Trusting the flow

A little bit more than a week ago, I was in Jaipur and decided to go to the train station to buy some of the tickets I thought I was gonna need, according to the itinerary I had planned.  So, as I mentioned a few posts ago, itineraries change in India.  Since things were changing, I went to the train station to cancel my Jodhpur to Jaiselmer ticket because I was going to be somewhere else before heading to Jaiselmer.  Well, things changed again and I needed that same ticket once more.  I bought it again but I was wait listed in position 19.  Once I arrived to Jodhpur, I went to the train station to beg for them to help me get some kind of ticket since I needed to meet friends in Jaiselmer and needed to board that train. They told me to come back the next day, my only day left in Jodhpur.  I was so worried, I went to find out about buses which could be a great plan b.  Feeling a bit sad because things weren’t working as desired, I decided to forget about all this ticket situation and explore Jodhpur instead of going to the train station.  Otherwise I was gonna lose my chance to see that city.

So I went to the Fort and museum.  There I met a German guy and a French couple.  We enjoyed Jaswant Thada (the white temple near the palace) together, went for lunch, walked arround, shared an auto rickshaw to Umaid Bhavan Palace, where we were not allowed to enter the palace because it was too late, watched the sunset, walked around the market, ate dinner, met a couple of more travelers and had some beers.  To make the story short, the new German friend, who was traveling by car with a driver, was heading to Jaiselmer the next morning too and offered me a ride.  Problem solved!!! I had a fun day enjoying the city instead of trying to get the train ticket, and as a result I got a ride by car and made amazing new friends.  I guess sometimes you just have to let go and trust the flow.  I know that it will not be like this with everything, but sometimes it will, so it’s worth to trust that things will fall into place every now and then… and this only happens when you make yourself free and trust in destiny.


money… money… money

One of the things you have to get used to in India, is that if you look like a foreigner, you will attract people that will offer you just about anything for money.  They will start by asking you where you come from, what your name is, why you are acting so serious, why won’t you talk to them when they just want to become friends, etc, etc.  If you respond to them, you will be followed by some and they will offer to take you shopping to the best place here or there, that they sell this and that, and so on. I actually became very good at creating a barrier between me and people I don’t want to talk to and simply keep walking.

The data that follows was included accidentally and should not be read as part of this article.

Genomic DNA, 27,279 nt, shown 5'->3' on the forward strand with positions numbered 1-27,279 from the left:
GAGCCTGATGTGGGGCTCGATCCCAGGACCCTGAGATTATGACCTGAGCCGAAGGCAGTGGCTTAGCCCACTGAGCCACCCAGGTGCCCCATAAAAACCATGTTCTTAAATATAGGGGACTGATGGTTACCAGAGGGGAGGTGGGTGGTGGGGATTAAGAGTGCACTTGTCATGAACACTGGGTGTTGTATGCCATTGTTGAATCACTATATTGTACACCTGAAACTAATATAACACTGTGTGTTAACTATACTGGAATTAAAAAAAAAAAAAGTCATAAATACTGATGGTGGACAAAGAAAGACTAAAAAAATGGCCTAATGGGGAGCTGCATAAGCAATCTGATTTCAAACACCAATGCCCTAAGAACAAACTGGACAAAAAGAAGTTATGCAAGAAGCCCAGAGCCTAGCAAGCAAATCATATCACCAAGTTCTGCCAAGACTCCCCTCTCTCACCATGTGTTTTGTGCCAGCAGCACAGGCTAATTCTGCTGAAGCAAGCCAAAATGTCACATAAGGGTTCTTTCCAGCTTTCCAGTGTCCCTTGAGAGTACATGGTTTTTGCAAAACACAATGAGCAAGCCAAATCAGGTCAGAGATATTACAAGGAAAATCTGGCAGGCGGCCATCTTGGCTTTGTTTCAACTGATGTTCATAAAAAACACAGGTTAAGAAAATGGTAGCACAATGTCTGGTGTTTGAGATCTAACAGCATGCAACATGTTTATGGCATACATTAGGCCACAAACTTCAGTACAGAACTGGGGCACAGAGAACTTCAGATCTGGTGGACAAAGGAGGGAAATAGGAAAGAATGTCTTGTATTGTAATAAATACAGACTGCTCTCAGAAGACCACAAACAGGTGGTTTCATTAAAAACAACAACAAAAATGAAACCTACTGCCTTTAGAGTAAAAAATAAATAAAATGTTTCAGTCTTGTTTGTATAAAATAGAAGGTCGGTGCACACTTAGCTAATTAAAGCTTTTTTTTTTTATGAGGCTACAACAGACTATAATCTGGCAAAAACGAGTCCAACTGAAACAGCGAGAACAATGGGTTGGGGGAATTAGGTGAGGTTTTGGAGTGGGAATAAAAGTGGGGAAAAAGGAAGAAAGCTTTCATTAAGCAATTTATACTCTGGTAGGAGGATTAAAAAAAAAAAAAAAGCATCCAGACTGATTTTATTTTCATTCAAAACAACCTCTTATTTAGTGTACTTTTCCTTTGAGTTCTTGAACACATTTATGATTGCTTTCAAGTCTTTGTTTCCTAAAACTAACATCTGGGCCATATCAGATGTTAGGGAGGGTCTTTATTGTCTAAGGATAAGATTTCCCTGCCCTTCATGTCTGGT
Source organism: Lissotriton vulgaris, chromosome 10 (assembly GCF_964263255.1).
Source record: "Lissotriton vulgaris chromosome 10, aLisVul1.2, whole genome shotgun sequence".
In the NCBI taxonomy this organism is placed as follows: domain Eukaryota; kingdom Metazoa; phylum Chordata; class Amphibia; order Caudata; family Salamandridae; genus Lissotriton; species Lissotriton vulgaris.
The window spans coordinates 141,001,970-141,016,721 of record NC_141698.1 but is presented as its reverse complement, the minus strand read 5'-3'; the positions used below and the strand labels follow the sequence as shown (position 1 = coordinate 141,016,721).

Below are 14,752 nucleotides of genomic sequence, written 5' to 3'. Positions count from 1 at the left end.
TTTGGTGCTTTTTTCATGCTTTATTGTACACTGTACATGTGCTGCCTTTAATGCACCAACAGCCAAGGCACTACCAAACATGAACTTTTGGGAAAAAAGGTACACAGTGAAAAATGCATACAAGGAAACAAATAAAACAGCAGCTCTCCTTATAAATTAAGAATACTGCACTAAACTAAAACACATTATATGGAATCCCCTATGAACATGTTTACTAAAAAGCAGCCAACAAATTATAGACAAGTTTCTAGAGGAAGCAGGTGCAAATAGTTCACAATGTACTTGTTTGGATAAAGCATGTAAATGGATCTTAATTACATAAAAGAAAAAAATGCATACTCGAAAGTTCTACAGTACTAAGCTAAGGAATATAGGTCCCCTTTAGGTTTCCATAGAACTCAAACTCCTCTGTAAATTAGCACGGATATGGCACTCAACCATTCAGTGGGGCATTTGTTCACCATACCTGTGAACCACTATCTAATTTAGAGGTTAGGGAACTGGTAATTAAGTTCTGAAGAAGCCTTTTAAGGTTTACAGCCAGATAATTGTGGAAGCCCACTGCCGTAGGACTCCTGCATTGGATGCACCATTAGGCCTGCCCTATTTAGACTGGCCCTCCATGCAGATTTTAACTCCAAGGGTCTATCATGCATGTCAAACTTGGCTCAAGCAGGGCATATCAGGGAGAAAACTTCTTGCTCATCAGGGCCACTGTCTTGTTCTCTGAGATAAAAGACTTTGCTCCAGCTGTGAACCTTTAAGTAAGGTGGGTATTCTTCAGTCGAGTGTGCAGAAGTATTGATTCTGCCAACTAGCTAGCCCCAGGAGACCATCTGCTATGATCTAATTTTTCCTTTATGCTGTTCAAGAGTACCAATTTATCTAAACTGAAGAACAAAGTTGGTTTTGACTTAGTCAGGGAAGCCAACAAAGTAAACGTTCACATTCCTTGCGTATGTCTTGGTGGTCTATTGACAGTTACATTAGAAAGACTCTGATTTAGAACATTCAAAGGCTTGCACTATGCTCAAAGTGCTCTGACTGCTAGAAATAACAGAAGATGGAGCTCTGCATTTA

What I haven’t gotten so good at is at knowing when I’m being asked for more money than what I should pay for and at bargaining strong enough.  For example, yesterday I found out that I payed twice what other people payed in the same bus from Jaipur to Pushkar… And even worse, one day at a small shoe shop, I payed 6 times more for a pair of sandals.  I got so upset! It has been the only time in this trip in which I have lost my temper.  I went back to the shoe store to complain and ended up screaming like crazy to the guy that sold the sandals to me.  All of these happened in the middle of a crowded market. I’m sure I entertained everyone there with my great act (locals and tourists included).

I know that with a little time, I’ll get better with all of these bargaining stuff and become smarter with money. It’s just about gaining some more street time in India and elsewhere in the world. Because this happens everywhere.  What will be harder is controlling those moments in which I get upset and lose all my balance… because literally, I had been all peaceful and happy, and in matter of seconds I was almost crying out of frustration.

Looking back at that moment, I think I can see the button that was pushed for me to become so upset.  I’ll pay more attention to it and try to control that button better.  This is one of the great things about India.  It allows you to pay attention to such small things that are so important.

I payed 900 Rs for a pair of sandals that I found were sold for 150 Rs in other places. What I’ll do is I’ll go get another pair for 150 Rs and imagine that I payed 525 Rs for each pair.  That will give me peace of mind, an extra pair of shoes, and a new lesson to cherish from my experience in this beautiful country. 

Itineraries change in India


Everybody had told me that in India it was better to not have a plan… and that if you were to have a plan, to be aware that it was going to change.  Well ladies and gentlemen, it is true.  I just changed my plan yesterday and will change it again today.  Pushkar wasn’t part of my itinerary.  Yesterday I got on a bus from Jaipur to Pushkar, was planing to head today to Delhi, then suddenly I just liked Pushkar too much and here I am, taking Delhi out of the equation and staying here for a couple of days more.